One of the more controversial elements of the research and development that has occurred since 9/11 has been the emergence of the Computer Assisted Passenger Prescreening System (CAPPS II). This system is one which engages in a strong level of passenger profiling as a means of determining what kind of risk each passenger poses to the safety of the flight. This process has received a tremendous amount of criticism and scrutiny as many people argue that the processes it relies on will not help in making passengers any safer or freer. The CAPPS system relies on the passenger reservation system being tweaked so that the airlines can collect information from every passenger and then pass along this information to the TSA: "name, address, phone number, and date of birth (DOB). With the sometimes exception of the passenger's full name, this information is not routinely collected. (The airlines may also pass along other information that is part of individuals' travel records, some of it potentially sensitive)" (, 2003). Critics argue that this violates the individual's right to privacy and also put the individual in a precarious situation where he or she is being scrutinized by the TSA, opening the door to prejudice and bigotry. Armed with this sensitive information, the TSA can then check with data aggregators, firms which specialize in compiling extensive files on the lives of most Americans: these data services are then returned to the TSA with an authentication score of some level which can indicate an amount of confidence or lack of confidence in a passenger's identity (, 2003). The TSA then goes through a process where it can compile a "risk assessment score" for each passenger based on a "risk assessment function" which involves processing passenger data through ha range of government databases which have access to secret or illicit top-secret information (, 2003). This process is almost ominously secretive, as the TSA has not released any details on it and has no intention to: the process revolves around secret data and secret criteria for evaluating that data, which then formulate a score assessing the given "risk" of a particular passenger regarding aviation security (, 2003). This means that at the airport, the passenger's risk score will be sent to security personnel as each passenger will have a score of either high, low or unknown. Security at the airport will respond to each passenger in a particular manner based solely on their score. Given how invasive this process is and how much it violates the individual's right to privacy, it's not a huge surprise that this process has come so wildly under attack. However, the TSA defends the process, arguing that these are the moves that have to be made in order to keep ordinary Americans safe. On the other hand, it's unclear just how effective these moves have been in helping the process of flying to be safer.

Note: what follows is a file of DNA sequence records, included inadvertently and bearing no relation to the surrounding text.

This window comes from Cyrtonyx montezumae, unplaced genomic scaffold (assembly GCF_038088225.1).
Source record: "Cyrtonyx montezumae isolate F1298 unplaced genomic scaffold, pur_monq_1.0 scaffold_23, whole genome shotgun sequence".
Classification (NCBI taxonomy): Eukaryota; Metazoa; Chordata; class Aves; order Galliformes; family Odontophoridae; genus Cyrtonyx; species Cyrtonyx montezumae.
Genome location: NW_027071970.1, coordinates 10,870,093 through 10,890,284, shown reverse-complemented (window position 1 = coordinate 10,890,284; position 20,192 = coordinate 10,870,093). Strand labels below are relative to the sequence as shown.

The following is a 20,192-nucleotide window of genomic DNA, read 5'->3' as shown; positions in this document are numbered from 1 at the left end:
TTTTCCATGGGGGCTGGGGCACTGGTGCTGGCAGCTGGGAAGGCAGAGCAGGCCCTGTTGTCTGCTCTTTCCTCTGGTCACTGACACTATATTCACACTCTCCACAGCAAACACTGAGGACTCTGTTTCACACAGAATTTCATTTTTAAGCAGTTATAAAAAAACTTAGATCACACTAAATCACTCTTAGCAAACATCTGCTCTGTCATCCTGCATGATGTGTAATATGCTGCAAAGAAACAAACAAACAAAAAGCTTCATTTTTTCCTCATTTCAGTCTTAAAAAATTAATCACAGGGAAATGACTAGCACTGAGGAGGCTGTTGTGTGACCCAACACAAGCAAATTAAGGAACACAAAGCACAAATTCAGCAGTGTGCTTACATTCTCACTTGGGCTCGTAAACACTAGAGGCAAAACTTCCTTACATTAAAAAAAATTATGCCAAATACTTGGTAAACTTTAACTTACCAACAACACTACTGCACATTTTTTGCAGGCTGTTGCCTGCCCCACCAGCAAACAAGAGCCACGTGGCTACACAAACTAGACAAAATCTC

In conclusion, it would be inaccurate to say that the ten plus years since 9/11 have not garnered much success or effectiveness in air travel and security.…

Sources Used in Documents:

References (2003, August 25). The Five Problems With CAPPS II. Retrieved from (2011, Fall). Aviation Security. Retrieved from

Browne, D. (2009). Flying without Fear: Effective Strategies to Get You Where You Need to Go. New York: New Harbinger Publications.

Elias, B. (2009). Airport and Aviation Security: U.S. Policy and Strategy in the Age of Global. New York: CRC Press.
Freedman, D. (2011, September 9). What Has Technology Fixed Since 9/11? Retrieved from
Kiger, P. (2011, September 7). 9/11: Six Tech Advances to Prevent Future Attacks. Retrieved from
King, R. (2011, August 3). How 5 Security Technologies Fared After 9/11. Retrieved from
Koprowski, J. (2011, September 8). After 9/11: Ten Years of Tech Made Airports Safer, Experts Say. Retrieved from

Cite this Document: